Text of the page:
By Fiona Woods
So much has happened since I made my speech as incoming BCA President at the 2021 Annual General Meeting. After many cancellations, we planned and held our first face-to-face board meeting since 2019. This has been a much-anticipated event, with three of our directors joining the board since our last in-person meeting. It was also the first such meeting I have attended without John Simpson, as John decided the time had come for him to step back from the board in June. The board and I wish John well in whatever he takes on next, feeling quite sure that, that won’t be the restful retirement he has earned.
As President, I have had the honour of hosting an event to farewell our outgoing Chief Executive Officer (CEO), Emma Bennison and the delight of working with our new CEO, Sally Aurisch. Having reflected on and celebrated BCA’s achievements under its previous leadership, Sally and I have been concentrating on maintaining BCA’s course towards a positive future. We have prepared for and written BCA’s new Strategic Plan 2022-25 and are examining the ways in which BCA’s Constitution can most effectively reflect BCA’s corporate responsibilities and the modern organisation it has become. All of these plans are founded on my commitment to an organisation of people who are blind or vision impaired, which is led by members, driven by members and accountable to members.
Much of my work as President goes on behind the scenes, where I am assisted by Vice-President, Stephen Belbin. I am supported by the Financial Audit and Risk Management committee, led by Treasurer, Andrew Webster. It competently oversees our financial affairs and preserves our resources to secure our future. The National Policy Council, led by Prue Watt, has updated our Pedestrian Safety Policy and is now turning its attention to emergency preparedness and disaster response areas where all too many people who are blind or vision impaired have experienced being overlooked. The board has a new committee, BCA Engage. Under the guidance of Helen Freris, its aim is to increase BCA’s connection and outreach with specific groups of people who are blind or vision impaired, to ensure that our membership and advocacy is as representative of the broader community as possible. If you are an Aboriginal or Torres Strait Islander person, are from a culturally or linguistically diverse background or identify as LGBTIQA+, or are an ally, and have ideas or connections to suggest, please send them to firstname.lastname@example.org.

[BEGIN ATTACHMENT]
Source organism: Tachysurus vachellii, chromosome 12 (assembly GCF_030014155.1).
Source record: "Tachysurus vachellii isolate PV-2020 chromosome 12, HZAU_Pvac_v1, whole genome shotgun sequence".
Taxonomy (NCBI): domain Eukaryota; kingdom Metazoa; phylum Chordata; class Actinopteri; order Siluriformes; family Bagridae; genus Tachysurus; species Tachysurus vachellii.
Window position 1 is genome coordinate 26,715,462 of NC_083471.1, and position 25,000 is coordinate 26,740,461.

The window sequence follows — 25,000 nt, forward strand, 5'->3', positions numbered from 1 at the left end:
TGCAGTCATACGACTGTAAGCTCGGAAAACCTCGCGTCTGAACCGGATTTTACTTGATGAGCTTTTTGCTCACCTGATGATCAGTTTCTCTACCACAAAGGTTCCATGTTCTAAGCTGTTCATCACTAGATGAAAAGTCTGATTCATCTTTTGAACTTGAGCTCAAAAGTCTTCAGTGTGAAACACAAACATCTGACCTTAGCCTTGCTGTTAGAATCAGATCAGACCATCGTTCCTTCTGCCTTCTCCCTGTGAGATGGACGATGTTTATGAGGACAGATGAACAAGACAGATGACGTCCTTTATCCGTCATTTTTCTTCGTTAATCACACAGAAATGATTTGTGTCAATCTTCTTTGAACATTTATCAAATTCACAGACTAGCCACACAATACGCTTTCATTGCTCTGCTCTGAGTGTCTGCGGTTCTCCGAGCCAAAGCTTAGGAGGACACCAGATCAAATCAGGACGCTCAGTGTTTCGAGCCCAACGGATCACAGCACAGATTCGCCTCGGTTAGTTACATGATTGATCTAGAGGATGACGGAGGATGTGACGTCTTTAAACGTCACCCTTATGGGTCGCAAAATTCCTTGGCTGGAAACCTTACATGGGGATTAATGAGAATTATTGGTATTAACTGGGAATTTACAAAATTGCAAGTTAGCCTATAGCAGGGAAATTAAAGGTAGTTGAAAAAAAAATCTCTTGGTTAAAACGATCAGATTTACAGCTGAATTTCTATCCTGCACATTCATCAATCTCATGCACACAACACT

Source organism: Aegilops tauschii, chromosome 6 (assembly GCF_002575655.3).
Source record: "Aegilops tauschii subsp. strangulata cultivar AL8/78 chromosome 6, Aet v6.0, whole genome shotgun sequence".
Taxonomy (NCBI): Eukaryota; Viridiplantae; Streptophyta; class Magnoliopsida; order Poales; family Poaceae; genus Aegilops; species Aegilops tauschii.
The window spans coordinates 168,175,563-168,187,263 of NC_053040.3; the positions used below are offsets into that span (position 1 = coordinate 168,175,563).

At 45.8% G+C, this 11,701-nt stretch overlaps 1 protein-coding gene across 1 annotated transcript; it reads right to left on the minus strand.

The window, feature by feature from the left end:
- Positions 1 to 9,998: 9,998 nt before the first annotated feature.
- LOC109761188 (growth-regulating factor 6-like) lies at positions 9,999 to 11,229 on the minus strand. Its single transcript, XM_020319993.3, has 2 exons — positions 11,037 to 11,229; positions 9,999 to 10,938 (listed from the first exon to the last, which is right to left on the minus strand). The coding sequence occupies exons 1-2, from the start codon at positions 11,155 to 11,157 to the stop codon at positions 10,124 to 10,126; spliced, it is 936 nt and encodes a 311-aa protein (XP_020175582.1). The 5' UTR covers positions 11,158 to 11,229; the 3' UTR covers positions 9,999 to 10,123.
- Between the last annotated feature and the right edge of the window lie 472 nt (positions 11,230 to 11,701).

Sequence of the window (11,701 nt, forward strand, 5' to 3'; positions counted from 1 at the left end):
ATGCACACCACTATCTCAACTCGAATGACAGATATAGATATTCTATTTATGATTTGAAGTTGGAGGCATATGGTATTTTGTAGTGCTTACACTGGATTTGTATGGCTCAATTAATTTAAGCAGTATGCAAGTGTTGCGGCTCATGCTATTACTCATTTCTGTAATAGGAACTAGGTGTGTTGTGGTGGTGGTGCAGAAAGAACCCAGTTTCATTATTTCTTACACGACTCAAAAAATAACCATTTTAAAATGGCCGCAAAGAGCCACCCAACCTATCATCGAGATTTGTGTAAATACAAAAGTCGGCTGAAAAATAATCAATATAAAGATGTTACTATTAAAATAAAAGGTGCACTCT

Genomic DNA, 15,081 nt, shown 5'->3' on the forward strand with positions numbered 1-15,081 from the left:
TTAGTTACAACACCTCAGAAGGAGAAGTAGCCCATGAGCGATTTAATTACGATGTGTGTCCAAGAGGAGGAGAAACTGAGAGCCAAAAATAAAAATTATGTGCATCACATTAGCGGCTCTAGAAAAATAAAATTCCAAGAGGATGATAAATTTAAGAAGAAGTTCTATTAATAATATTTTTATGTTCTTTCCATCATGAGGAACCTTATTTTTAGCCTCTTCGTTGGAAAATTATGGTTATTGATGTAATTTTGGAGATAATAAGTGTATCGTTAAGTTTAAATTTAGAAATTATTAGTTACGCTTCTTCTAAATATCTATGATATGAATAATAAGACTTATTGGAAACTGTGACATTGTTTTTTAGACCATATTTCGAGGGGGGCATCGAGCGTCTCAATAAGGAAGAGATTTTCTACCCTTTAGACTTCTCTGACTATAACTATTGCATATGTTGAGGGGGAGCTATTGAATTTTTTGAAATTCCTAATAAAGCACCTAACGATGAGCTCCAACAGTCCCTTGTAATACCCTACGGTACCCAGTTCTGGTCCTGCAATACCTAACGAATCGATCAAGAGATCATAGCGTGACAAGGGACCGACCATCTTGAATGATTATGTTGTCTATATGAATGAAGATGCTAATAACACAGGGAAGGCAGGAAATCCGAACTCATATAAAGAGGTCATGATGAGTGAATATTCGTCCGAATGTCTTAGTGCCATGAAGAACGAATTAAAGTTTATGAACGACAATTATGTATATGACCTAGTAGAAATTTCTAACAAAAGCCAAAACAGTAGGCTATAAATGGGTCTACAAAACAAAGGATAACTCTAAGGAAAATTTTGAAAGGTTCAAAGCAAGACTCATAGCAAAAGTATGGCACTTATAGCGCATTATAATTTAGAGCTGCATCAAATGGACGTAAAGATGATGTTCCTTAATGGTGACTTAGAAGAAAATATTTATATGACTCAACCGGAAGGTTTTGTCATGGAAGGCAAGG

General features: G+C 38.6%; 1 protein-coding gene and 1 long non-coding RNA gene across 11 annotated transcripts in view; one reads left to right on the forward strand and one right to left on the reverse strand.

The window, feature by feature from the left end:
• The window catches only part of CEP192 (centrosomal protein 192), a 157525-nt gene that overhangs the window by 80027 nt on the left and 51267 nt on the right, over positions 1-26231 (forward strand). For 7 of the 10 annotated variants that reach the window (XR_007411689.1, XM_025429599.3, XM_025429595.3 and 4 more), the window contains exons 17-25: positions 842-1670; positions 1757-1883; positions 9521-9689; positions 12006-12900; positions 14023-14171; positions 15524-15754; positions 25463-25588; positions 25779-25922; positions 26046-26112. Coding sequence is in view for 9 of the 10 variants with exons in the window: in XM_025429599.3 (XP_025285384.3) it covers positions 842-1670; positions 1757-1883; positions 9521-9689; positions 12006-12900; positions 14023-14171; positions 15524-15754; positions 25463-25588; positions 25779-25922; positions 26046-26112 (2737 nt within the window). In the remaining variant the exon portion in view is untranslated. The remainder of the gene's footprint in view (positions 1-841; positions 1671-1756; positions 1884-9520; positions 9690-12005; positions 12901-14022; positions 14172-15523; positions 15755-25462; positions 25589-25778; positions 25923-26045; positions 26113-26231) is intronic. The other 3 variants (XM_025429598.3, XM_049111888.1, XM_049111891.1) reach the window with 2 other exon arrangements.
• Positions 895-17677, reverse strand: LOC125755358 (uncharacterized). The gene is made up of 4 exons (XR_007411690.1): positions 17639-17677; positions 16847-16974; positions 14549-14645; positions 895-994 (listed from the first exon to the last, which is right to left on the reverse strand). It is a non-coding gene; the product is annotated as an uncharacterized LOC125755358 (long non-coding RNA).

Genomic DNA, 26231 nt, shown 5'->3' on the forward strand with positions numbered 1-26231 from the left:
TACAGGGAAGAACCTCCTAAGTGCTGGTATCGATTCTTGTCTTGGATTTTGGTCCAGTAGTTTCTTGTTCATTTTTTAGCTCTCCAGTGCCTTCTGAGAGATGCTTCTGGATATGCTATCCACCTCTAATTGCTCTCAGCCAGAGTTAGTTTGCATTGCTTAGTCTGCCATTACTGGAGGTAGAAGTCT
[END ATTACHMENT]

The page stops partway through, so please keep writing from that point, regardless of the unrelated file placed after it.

I relish attending BCA events. When the BCA staff who are presenting are people who are blind or vision impaired, I take pride in an organisation which has been able to give meaningful employment to so many accomplished people and in the knowledge that they are role models and ambassadors for all of us. When the staff presenting are people who have sight, I am proud, and feel grateful relief, that we have such talented, passionate individuals demonstrating that our issues are issues that can matter to everyone and that the whole of society is responsible for understanding and meeting our needs.
The thing I have always enjoyed most about BCA has been its people. I have been able to attend several BCA Conversations (formerly known as Happy Hours), BCA Informs, BCA Welcome (previously New Member) forums and other meetings with branch leaders and members. I have especially valued learning from our Aboriginal and Torres Strait Islander members and from those members who have recently become blind or vision impaired. The value of listening can never be overstated. Although as has happened so often in recent years, illness prevented my trip to Canberra, I have welcomed the opportunity to meet with members in Sydney, Adelaide and Melbourne. I hope to visit other Branches and more States and the ACT in coming months.
With so much going on at BCA, it seems unfair to nominate highlights. Our innovative project, Eye to the Future, has provided opportunities for employers and employees to change the world of work, one job placement at a time. BCA and members had the opportunity to get involved with the election process and we have exciting plans to continue our engagement with the new parliament. I attended Audio Drama, a Vivid Sydney event, designed and hosted by a range of organisations including BCA, which demonstrated the value and possibilities of audio description to a large and diverse audience.
For me, one of the constant highlights of BCA is the hard work and dedication of our volunteers. I value generosity, excellence and enthusiasm, but I know these qualities are not infinite. No doubt like many of you and our staff, in the past six months, most of the board, including myself, have been ill with COVID19. Every director, the members of the committees I mentioned earlier, Branch officers, peer group leaders and all the other volunteers who keep BCA and its events happening, are individuals. In a voluntary job, one of the hardest things is deciding which things to take on and which things can be left. Another challenge is learning to accept that things will not always, or even often, turn out as perfectly as planned. Each of us is also taking care of our physical and mental well-being and playing our role in our household, family, work and community. My thanks and admiration go to every one of you who is doing your best to inform, connect and empower people who are blind or vision impaired and the wider community.
I welcome feedback, positive and negative, and suggestions. The thing that is most welcome of all is your offer to get involved. That can start with this publication. We know our readers love hearing from a range of voices, so get writing! I am sure that the next time I write, I will have enjoyed more interactions with more of you and will have new highlights to share.